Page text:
Now that there are discussions to allow college student-athletes to finally be able to possibly make money off their name, likeness, and image, someone comes along to throw some salt in the game! According to CNBC, Republican Senator Richard Burr is going to propose taxing the scholarships of those who choose to take advantage of proposed NCAA rules changes.
To offset the bad press the NCAA has been receiving of late due to their unwillingness to pay student-athletes, the NCAA Board of Governors, in a unanimous vote, will start the process to enhance name, image, and likeness opportunities for the students.
The board stated in an NCAA press release, “In the Association’s continuing efforts to support college athletes, the NCAA’s top governing board voted unanimously to permit students participating in athletics the opportunity to benefit from the use of their name, image, and likeness in a manner consistent with the collegiate model.”
“We must embrace change to provide the best possible experience for college athletes,” said Michael V. Drake, chair of the board and president of Ohio State University. “Additional flexibility in this area can and must continue to support college sports as a part of higher education. This modernization for the future is a natural extension of the numerous steps NCAA members have taken in recent years to improve support for student-athletes, including full cost of attendance and guaranteed scholarships.”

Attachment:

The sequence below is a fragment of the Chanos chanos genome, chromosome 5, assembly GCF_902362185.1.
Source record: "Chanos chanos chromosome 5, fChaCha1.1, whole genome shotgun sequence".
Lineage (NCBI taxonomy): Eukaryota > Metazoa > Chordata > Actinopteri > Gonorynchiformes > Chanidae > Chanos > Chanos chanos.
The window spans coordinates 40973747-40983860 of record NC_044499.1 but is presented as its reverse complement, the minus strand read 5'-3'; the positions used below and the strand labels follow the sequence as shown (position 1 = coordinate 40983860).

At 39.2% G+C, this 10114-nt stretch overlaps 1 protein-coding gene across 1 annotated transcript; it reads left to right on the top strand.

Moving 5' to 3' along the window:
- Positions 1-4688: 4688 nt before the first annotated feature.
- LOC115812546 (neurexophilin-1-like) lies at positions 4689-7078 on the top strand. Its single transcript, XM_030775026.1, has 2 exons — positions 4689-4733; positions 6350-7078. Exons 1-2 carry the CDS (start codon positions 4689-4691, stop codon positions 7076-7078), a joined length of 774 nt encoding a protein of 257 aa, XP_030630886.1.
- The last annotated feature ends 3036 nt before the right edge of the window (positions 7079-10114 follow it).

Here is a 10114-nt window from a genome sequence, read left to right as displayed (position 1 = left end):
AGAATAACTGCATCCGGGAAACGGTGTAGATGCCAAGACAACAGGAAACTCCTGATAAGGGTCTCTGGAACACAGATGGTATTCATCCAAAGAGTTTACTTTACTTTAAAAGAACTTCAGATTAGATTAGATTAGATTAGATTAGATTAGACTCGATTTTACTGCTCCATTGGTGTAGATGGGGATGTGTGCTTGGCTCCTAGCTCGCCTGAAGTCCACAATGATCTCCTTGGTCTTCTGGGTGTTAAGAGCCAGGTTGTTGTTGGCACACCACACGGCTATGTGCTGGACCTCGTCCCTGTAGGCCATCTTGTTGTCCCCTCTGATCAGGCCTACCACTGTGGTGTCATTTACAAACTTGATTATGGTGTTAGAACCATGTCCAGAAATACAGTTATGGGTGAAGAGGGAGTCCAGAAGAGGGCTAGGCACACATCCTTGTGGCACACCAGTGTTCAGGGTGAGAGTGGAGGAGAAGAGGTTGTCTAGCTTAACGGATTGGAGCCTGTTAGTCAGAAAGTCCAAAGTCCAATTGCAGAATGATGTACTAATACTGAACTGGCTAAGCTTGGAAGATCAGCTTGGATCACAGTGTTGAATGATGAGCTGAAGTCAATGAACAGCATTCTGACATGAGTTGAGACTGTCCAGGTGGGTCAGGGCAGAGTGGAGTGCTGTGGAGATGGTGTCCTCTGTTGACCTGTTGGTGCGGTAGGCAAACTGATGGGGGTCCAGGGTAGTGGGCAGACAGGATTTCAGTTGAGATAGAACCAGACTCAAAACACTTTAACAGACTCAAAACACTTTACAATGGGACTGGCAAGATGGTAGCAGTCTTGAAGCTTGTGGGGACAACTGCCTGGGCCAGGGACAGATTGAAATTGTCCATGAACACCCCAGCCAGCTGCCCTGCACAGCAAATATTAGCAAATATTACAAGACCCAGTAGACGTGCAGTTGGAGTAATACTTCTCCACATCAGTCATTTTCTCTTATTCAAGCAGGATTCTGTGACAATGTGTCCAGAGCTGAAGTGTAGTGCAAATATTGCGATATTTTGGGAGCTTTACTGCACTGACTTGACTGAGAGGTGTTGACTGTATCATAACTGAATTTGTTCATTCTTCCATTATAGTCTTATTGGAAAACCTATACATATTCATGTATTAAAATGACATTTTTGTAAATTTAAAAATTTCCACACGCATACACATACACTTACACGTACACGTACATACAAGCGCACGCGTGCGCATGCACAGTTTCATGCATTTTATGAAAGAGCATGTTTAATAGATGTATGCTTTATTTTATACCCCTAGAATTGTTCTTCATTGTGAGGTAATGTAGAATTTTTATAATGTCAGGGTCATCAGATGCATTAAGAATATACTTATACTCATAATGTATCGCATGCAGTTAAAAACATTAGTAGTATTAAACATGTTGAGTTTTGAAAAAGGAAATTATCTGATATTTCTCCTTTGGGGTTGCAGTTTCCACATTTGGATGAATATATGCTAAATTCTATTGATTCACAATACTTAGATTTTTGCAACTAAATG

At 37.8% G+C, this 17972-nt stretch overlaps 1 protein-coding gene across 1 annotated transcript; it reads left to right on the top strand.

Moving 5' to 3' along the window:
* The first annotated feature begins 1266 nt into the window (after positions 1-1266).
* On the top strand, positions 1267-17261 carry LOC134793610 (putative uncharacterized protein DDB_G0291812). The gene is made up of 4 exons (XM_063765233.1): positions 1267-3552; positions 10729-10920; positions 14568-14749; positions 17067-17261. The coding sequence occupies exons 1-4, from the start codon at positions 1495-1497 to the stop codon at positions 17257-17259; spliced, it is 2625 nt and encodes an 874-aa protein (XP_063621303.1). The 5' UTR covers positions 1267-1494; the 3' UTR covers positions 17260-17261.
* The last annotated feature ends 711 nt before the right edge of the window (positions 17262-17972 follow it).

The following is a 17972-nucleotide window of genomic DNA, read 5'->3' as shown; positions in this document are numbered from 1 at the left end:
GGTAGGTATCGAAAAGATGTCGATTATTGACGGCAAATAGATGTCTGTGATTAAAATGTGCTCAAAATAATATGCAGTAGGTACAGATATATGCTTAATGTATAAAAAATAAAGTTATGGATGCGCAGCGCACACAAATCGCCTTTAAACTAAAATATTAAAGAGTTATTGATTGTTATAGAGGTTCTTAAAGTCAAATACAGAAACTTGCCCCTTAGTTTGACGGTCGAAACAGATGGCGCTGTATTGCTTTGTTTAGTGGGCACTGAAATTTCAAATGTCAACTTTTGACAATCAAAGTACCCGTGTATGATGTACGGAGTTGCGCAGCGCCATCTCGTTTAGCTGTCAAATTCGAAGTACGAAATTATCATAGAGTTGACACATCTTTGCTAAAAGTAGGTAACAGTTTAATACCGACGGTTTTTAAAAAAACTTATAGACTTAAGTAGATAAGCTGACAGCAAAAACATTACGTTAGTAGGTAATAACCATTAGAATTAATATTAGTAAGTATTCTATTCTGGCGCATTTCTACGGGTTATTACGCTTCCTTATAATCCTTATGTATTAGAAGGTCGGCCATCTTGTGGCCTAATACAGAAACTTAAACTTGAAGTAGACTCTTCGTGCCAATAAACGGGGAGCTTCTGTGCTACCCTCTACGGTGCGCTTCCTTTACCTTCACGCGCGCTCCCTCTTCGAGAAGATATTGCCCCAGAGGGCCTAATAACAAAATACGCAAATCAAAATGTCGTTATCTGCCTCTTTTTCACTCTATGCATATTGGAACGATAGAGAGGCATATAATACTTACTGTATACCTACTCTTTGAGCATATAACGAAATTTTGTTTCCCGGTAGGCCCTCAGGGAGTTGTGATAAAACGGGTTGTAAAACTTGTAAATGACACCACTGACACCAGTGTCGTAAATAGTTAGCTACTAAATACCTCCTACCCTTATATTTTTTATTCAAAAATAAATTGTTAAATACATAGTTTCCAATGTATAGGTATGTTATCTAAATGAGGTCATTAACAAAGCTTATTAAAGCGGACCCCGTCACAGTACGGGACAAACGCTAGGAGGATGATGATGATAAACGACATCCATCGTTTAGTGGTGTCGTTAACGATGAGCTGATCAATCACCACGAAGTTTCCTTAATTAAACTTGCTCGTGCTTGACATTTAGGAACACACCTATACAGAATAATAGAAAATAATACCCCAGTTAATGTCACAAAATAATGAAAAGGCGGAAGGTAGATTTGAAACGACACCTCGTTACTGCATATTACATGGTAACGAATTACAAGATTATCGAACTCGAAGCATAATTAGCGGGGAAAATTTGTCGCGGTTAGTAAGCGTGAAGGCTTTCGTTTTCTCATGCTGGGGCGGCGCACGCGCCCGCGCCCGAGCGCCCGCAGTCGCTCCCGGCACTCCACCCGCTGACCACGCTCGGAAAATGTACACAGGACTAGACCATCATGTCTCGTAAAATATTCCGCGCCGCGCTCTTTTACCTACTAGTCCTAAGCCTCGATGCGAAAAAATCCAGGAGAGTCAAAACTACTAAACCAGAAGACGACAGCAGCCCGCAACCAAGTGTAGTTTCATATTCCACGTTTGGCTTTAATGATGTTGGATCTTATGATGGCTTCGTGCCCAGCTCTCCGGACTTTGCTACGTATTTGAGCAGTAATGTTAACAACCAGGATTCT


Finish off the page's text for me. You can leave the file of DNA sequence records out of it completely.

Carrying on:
In a Twitter post, Sen. Richard Burr says, “If college athletes are going to make money off their likenesses while in school, their scholarships should be treated like income. I’ll be introducing legislation that subjects scholarships given to athletes who choose to “cash in” to income taxes.” The tweet got immediate responses from people who oppose the idea he suggested. Even getting a response from singer John Legend, who says on his Twitter feed, “Perhaps these employees should unionize and negotiate for better pay and working conditions while we’re at it?”
It’s no coincidence that this was announced shortly after the National Football League Players Association (NFLPA) partnered with the National College Players Association (NCPA) to see how college athletes can be compensated for the use of their name, image, and likeness.